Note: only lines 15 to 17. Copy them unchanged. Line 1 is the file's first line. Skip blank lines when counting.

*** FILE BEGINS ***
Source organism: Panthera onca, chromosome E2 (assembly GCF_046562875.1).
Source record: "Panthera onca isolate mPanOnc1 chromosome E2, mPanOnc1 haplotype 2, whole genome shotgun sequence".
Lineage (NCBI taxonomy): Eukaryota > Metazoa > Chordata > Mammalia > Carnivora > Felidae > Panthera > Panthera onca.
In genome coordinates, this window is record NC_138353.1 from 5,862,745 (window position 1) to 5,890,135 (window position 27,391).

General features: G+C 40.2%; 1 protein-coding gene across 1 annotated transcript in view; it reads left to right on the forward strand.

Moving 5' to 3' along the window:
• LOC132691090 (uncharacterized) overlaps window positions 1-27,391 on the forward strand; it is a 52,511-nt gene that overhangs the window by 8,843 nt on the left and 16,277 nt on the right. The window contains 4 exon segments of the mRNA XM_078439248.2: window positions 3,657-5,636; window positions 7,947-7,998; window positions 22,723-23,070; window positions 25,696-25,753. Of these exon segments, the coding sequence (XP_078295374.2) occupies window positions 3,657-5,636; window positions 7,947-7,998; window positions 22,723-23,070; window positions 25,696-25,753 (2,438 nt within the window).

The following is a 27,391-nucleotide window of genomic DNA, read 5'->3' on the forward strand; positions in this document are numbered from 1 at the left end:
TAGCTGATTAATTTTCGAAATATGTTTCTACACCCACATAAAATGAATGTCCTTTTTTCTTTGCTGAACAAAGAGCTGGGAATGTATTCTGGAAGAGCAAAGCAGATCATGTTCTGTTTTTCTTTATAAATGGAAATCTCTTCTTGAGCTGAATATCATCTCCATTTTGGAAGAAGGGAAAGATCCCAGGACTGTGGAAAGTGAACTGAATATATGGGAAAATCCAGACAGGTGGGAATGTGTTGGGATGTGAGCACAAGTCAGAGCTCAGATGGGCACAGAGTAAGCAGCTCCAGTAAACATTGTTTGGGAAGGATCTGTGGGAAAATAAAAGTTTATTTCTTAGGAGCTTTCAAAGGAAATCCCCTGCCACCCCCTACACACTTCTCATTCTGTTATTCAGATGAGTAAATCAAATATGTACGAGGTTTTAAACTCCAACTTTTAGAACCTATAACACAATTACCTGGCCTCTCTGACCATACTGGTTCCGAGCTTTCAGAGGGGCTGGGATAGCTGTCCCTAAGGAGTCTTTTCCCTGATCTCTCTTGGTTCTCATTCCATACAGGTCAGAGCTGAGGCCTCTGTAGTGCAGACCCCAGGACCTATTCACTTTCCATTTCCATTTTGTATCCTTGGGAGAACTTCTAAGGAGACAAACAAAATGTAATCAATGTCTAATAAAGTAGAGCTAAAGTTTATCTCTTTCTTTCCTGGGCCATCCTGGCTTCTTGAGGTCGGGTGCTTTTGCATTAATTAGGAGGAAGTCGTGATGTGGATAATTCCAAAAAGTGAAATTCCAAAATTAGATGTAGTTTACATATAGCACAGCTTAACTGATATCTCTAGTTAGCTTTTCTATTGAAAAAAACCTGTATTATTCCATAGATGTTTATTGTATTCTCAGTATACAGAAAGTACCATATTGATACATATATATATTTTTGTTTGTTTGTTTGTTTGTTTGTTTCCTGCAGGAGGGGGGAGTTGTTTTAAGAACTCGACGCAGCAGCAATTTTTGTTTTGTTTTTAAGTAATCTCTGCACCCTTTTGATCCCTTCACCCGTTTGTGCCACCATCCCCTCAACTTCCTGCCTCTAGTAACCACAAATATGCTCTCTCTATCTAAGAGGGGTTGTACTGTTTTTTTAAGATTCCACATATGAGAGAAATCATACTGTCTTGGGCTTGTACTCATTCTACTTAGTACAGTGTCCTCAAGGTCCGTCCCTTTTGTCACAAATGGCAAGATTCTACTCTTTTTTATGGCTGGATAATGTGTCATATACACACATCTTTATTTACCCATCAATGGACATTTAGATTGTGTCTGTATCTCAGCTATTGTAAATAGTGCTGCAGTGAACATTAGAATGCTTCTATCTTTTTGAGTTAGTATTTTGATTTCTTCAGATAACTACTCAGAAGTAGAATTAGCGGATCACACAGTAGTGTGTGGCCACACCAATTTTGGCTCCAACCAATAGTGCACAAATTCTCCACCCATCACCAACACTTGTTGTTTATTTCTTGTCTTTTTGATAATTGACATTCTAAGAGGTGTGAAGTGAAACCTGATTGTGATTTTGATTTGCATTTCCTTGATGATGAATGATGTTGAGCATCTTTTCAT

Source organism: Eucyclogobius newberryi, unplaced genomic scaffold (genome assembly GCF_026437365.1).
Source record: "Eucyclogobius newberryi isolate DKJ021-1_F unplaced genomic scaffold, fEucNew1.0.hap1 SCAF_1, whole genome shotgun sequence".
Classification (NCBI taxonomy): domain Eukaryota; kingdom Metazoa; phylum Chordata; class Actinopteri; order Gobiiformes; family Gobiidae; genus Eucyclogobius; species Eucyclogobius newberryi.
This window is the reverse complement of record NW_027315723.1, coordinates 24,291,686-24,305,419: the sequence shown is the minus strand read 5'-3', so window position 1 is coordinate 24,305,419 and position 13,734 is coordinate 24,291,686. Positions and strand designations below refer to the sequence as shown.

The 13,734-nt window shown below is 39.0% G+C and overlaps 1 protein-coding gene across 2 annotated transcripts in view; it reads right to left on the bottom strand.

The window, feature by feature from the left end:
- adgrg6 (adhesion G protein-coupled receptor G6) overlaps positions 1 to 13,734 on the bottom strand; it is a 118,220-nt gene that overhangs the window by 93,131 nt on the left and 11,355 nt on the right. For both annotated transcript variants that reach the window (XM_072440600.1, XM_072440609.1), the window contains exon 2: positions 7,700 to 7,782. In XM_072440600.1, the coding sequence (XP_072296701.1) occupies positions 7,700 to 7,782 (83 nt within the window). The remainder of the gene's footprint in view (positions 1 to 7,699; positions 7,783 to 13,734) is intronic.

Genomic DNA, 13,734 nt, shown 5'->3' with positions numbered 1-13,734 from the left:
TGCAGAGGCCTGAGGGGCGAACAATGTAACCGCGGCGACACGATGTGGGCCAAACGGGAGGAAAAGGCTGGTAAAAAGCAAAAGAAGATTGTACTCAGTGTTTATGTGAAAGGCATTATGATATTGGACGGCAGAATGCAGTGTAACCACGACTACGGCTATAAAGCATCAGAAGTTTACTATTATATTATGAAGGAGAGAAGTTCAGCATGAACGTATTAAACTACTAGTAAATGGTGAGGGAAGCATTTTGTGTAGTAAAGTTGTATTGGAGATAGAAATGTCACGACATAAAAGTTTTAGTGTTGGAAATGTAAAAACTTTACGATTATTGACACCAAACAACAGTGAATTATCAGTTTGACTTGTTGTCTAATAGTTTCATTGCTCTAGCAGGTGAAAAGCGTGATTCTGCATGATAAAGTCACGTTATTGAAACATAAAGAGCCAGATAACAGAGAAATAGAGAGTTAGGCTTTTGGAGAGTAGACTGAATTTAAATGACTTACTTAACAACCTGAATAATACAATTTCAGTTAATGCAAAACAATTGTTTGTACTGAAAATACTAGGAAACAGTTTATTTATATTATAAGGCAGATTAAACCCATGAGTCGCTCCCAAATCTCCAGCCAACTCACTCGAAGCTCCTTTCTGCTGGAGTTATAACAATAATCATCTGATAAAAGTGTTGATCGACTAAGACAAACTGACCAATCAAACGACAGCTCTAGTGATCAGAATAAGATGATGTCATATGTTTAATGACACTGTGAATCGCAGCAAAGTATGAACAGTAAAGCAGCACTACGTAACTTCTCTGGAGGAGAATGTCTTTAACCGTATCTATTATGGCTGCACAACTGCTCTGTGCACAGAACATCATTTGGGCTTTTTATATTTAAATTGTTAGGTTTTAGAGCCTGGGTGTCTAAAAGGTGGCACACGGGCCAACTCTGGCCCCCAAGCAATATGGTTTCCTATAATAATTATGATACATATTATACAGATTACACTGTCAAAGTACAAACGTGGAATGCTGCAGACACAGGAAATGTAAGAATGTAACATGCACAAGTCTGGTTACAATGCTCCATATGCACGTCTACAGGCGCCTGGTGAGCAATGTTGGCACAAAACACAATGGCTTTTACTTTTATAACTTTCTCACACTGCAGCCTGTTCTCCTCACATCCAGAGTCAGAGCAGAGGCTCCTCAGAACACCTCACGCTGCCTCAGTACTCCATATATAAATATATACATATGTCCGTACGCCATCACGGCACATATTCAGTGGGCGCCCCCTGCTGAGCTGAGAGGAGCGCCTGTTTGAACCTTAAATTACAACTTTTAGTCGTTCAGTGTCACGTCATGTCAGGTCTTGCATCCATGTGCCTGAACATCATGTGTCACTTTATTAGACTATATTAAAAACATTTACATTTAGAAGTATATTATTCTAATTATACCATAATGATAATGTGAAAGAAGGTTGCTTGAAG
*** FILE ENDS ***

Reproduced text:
The window, feature by feature from the left end:
- adgrg6 (adhesion G protein-coupled receptor G6) overlaps positions 1 to 13,734 on the bottom strand; it is a 118,220-nt gene that overhangs the window by 93,131 nt on the left and 11,355 nt on the right. For both annotated transcript variants that reach the window (XM_072440600.1, XM_072440609.1), the window contains exon 2: positions 7,700 to 7,782. In XM_072440600.1, the coding sequence (XP_072296701.1) occupies positions 7,700 to 7,782 (83 nt within the window). The remainder of the gene's footprint in view (positions 1 to 7,699; positions 7,783 to 13,734) is intronic.

Genomic DNA, 13,734 nt, shown 5'->3' with positions numbered 1-13,734 from the left: